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Social Networks

Submission + - Online Social Networks can be Tipped by as Little as 0.8% of their Population (arxiv.org)

An anonymous reader writes: A new algorithm developed by researchers at West Point seems to break new ground for viral marketing practices in online social networks. Assuming a trend or behavior that spreads in an online social network based on the classic “tipping” model from sociology (based on the work of Thomas Schelling and Mark Granovetter), the new West Point algorithm can find a set of individuals in the network that can initiate a social cascade – a progressive series of “tipping” incidents — which leads to everyone in the social network adopting the new behavior. But the real good news for viral marketers is that this set of individuals is often very small – a sample of the Friendster social network can be influenced when only 0.8% of the initial population is seeded. The trick is finding the seed set – which the West Point algorithm often does in only a few minutes. The algorithm is described at a paper to be presented later this summer at the prestigious IEEE ASONAM conference. A copy of the paper is available at http://arxiv.org/abs/1205.4431. Further info on this new algorithm can also be found at http://blog.netsciwestpoint.org/2012/05/30/online-social-networks-can-be-tipped-by-as-little-as-0-8-of-their-population/.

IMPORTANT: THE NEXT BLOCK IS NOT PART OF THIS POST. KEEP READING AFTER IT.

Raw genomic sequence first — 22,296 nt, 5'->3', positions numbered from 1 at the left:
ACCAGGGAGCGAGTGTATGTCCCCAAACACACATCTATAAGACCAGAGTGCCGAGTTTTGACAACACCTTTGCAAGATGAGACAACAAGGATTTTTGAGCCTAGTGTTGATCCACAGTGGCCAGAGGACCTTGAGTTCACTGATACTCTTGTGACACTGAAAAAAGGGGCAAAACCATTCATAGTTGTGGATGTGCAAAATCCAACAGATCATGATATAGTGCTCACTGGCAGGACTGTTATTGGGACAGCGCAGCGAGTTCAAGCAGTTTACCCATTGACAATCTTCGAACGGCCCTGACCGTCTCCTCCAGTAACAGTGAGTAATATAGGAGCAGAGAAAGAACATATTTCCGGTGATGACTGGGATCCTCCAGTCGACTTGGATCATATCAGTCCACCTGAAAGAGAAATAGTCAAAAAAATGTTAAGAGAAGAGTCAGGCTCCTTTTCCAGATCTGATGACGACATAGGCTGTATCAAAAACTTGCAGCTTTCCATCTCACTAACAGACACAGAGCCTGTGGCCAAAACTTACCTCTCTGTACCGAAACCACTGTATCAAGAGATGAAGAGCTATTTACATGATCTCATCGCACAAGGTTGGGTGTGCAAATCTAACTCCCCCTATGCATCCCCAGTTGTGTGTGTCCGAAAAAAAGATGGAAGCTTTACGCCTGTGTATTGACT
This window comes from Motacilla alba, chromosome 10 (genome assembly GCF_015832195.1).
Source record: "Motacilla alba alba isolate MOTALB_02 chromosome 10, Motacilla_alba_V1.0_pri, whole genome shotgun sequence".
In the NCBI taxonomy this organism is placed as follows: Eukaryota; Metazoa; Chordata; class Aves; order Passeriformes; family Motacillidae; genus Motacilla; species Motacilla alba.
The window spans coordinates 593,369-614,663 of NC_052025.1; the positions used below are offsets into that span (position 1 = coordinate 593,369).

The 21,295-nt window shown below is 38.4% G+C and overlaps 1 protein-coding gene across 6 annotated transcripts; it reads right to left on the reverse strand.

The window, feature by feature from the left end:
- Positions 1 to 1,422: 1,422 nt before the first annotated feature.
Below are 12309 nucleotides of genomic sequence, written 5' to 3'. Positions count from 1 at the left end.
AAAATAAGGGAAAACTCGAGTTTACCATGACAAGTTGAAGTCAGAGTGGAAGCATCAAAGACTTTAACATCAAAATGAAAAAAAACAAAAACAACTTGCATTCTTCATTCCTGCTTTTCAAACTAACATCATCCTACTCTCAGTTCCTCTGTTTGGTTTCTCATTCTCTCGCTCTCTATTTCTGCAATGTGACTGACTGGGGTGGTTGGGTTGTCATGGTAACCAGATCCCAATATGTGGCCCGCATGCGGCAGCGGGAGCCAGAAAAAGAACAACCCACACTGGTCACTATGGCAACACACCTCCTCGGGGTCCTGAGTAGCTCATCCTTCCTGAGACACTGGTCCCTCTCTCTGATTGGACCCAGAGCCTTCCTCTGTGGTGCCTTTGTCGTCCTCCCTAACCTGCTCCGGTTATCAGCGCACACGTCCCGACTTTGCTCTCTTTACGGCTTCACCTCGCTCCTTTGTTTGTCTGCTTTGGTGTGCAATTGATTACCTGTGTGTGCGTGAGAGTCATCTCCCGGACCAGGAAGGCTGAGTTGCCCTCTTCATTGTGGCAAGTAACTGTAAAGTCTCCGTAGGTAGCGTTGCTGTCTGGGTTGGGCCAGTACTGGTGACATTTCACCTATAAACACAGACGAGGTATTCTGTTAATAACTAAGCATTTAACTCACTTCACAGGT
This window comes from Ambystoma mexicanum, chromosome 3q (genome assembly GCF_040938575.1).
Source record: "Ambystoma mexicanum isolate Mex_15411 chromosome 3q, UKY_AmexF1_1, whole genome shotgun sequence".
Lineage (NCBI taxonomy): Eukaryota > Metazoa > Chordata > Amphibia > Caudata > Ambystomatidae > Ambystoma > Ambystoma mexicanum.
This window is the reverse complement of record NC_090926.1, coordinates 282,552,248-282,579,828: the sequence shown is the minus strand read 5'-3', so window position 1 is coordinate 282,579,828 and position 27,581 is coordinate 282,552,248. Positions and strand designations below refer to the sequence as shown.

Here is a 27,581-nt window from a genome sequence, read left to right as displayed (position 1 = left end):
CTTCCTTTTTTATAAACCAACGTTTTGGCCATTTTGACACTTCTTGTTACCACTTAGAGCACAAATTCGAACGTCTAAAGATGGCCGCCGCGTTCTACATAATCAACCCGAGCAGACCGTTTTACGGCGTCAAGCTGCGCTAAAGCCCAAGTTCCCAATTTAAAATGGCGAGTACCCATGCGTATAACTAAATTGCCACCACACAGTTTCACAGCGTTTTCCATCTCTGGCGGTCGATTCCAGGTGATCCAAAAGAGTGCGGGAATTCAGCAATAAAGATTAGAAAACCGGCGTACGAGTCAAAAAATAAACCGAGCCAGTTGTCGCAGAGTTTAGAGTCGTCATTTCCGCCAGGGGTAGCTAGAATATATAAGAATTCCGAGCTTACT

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Online Social Networks can be Tipped by as Little as 0.8% of their Population

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Is it possible that software is not like anything else, that it is meant to be discarded: that the whole point is to always see it as a soap bubble?

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